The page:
A disagreement among Eastern Michigan University students broke out around 8 p.m. Tuesday, Sept. 19, over the content painted on the school’s freedom walls and kiosk.
The student organization, Students for Justice in Palestine painted over the freedom walls, concrete blocks on campus where anyone can write messages.
The group, whose mission is to educate students on history, occupation, and culture of Palestine and its people, placed messages on the block similar to the graffiti on the ‘apartheid wall’.
The term ‘apartheid’, while used by Palestinians for the West Bank barrier wall, alludes to the event Apartheid in South Africa: a period of institutionalized racism between 1948 and 1991.
According to Palestine Remix, many Palestinians believe the barrier is similar in intent, as in a facet of racial segregation.
Student government officials control the kiosk, the cement cylinder between the freedom walls.
“The freedom wall, which is the two rectangular walls; those are open game. So anyone can paint anything on them at any time,” student body president Miles Payne told the Echo, “the kiosk, the cylinder, is what student government controls.”
“We just manage the reservations [for student orgs] we do not control content,” he said.
The group painted the kiosk with the names of children who died by the hands of the Israel Defense Forces (IDF.)
Nina Shahain, vice president of SJP, said they were given permission to paint the walls and kiosk before the actual painting began.
“We were assured by student government that we weren’t doing anything wrong,” she said, “we were absolutely in out right to that [paint the walls].”
Student body vice president, Larry Borum III confirmed that SJP did get permission to paint the kiosk.
The disagreement, according to deputy chief of the Department of Public Safety, Daniel Karrick, started when students stopped and argued with the group about the nature of the messages they were writing on the walls -- specifically the names of the killed children.
He wasn’t sure when campus police arrived at scene, but he confirmed that there was no violence among the students.
“It was a verbal disagreement and nothing else,” he said.
Shira Star, a senior at EMU and one of the students opposing the painting of the wall, said what was written on the wall was inherently against Israel and the Jewish community on campus.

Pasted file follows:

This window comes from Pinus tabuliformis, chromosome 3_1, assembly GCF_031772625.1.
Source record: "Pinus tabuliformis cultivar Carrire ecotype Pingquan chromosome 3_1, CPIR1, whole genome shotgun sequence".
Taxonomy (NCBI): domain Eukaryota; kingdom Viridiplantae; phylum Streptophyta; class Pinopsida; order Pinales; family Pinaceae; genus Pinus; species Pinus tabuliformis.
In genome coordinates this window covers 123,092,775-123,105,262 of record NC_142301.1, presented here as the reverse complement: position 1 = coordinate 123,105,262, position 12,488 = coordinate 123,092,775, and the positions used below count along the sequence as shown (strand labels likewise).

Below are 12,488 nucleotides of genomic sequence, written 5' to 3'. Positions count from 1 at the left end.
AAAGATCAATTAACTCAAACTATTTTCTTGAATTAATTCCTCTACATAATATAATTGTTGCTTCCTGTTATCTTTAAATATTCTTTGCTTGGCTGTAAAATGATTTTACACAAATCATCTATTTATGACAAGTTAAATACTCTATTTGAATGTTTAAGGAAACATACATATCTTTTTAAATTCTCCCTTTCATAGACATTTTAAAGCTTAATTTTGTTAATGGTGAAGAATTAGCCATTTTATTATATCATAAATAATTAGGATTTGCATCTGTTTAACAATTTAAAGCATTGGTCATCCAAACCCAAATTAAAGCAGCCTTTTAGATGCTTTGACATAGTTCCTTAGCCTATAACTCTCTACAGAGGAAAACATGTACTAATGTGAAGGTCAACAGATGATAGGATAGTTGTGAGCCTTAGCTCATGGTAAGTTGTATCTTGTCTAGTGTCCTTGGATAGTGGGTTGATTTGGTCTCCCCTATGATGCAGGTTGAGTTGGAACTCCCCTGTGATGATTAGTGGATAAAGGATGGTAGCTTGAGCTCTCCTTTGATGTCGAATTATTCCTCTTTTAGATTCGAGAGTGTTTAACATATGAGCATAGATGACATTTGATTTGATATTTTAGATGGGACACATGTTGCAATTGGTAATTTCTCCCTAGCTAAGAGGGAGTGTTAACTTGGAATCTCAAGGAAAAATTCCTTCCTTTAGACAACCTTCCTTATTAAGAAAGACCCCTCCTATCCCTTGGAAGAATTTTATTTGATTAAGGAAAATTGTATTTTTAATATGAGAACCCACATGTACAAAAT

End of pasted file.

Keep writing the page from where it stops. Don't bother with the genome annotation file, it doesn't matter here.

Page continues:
Star knew that SJP was given permission to write on the kiosk, but she still expressed concern over the message being expressed.
“The things that are being written are anti-sematic and anti-Israel,” she said, “it makes the students that are Jewish on campus very uncomfortable.”
Star said she and other students had been given permission to paint over the kiosk, but if they were to do so while SJP was still there, they ‘could be charged with assault.’
Payne clarified what the students were told.
“If SJP was standing in front of the wall and they [the students] tried to physically move SJP to paint the wall, then police said they would intervene,” he said, “SPJ had a right to stand in front of the wall to prevent it from being painted.”
“Students accused us of inciting violence and spreading lies,” Shahain said when asked about the disagreement, “but everything we’ve written on those walls are true.”
"Students for the Justice in Palestine" surrounded the freedom wall in order to prevent other students from writing over their messages.
"We are prepared to stand here all night," said Shahain.
Star said SJP’s ability to block them from the wall went against her and the Jewish students’ freedom of speech.
“I’m really disappointed and really upset that I’m on a campus where I can’t even exercise my freedom of speech,” she said, “because they’re standing up their point can stay up and no one else can make their point.”
When asked about the possible challenge to the inclusion message EMU conveys, Payne commented that he didn’t think there was a problem.